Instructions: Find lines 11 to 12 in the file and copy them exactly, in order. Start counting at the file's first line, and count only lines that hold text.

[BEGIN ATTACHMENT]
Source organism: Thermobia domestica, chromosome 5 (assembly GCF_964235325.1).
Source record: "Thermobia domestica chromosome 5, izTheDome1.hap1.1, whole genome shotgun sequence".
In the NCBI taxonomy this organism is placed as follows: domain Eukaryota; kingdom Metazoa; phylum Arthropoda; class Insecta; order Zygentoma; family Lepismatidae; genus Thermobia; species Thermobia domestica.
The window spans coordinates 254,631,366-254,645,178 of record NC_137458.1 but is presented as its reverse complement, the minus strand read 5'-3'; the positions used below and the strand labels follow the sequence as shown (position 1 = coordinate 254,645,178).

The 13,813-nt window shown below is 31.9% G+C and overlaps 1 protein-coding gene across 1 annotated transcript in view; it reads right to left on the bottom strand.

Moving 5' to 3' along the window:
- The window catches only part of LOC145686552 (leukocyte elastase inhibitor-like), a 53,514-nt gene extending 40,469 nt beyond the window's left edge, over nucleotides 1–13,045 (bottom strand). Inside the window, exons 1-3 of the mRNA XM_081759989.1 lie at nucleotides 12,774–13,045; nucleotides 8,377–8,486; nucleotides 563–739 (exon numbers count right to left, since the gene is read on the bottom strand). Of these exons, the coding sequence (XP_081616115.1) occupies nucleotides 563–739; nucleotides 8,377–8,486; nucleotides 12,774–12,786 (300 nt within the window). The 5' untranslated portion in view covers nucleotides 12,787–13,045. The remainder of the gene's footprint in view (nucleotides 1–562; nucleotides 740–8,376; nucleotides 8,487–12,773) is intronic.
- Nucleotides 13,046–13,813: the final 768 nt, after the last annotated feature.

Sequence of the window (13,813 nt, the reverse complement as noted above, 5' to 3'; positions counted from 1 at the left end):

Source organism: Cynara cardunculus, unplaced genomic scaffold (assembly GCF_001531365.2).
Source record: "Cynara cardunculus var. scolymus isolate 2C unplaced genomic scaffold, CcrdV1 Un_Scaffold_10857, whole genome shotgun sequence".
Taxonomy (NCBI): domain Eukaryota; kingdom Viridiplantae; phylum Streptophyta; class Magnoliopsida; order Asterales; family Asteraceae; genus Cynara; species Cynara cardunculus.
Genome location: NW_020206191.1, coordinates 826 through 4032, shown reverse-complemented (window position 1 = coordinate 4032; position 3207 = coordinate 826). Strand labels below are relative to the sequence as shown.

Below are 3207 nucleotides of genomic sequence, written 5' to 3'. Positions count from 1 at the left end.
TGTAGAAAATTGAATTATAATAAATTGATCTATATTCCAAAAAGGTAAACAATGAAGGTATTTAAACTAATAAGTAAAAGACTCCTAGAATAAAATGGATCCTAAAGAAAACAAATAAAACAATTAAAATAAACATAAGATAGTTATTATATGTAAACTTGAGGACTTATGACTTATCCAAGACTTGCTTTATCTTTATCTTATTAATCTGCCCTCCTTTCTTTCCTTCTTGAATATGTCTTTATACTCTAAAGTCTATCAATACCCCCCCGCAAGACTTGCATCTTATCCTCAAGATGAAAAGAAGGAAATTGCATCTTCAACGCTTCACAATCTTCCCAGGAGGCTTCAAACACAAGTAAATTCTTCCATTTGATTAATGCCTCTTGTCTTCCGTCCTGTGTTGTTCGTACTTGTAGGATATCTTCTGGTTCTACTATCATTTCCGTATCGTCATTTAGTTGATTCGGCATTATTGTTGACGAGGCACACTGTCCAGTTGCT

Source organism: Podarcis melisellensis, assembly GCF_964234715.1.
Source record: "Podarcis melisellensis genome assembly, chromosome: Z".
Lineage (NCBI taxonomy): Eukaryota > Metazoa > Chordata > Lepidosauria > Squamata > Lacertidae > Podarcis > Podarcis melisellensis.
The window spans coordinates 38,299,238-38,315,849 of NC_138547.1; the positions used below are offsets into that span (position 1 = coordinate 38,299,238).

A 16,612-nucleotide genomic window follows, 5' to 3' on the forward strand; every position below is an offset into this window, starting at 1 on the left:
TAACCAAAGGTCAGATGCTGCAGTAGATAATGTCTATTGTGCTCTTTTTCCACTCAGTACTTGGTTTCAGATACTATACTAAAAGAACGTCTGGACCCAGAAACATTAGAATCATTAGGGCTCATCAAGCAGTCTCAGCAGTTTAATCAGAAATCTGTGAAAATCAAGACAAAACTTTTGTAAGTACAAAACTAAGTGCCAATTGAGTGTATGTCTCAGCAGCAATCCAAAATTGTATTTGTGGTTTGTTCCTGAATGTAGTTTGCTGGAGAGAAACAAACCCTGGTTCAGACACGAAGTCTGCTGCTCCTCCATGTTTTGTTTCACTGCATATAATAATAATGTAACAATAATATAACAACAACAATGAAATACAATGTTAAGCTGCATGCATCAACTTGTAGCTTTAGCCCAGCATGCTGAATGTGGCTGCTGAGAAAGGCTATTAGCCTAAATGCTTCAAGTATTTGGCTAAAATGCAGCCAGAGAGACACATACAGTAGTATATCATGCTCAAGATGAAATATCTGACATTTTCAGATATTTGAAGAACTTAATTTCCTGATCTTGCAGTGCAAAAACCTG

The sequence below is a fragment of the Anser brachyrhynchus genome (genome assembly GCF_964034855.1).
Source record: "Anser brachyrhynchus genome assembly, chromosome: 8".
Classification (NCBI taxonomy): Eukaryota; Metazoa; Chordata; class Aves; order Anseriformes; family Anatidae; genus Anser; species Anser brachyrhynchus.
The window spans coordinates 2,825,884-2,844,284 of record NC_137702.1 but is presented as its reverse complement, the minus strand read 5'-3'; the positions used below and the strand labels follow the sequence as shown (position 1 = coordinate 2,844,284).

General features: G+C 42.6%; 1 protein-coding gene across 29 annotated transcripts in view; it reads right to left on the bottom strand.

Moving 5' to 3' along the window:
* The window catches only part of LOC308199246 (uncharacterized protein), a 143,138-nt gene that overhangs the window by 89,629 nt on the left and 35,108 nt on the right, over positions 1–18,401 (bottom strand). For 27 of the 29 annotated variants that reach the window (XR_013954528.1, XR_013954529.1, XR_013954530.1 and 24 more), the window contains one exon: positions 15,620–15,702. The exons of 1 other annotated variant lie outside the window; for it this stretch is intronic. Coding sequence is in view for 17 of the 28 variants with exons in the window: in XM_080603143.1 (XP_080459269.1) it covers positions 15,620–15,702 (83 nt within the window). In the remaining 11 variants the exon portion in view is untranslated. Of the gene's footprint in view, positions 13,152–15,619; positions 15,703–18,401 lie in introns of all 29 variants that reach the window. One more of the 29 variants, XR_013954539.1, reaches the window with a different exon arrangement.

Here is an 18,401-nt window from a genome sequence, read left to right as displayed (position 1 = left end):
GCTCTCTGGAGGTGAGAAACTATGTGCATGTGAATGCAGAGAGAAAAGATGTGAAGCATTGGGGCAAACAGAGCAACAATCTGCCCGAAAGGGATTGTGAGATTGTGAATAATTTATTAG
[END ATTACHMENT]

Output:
Source record: "Cynara cardunculus var. scolymus isolate 2C unplaced genomic scaffold, CcrdV1 Un_Scaffold_10857, whole genome shotgun sequence".
Taxonomy (NCBI): domain Eukaryota; kingdom Viridiplantae; phylum Streptophyta; class Magnoliopsida; order Asterales; family Asteraceae; genus Cynara; species Cynara cardunculus.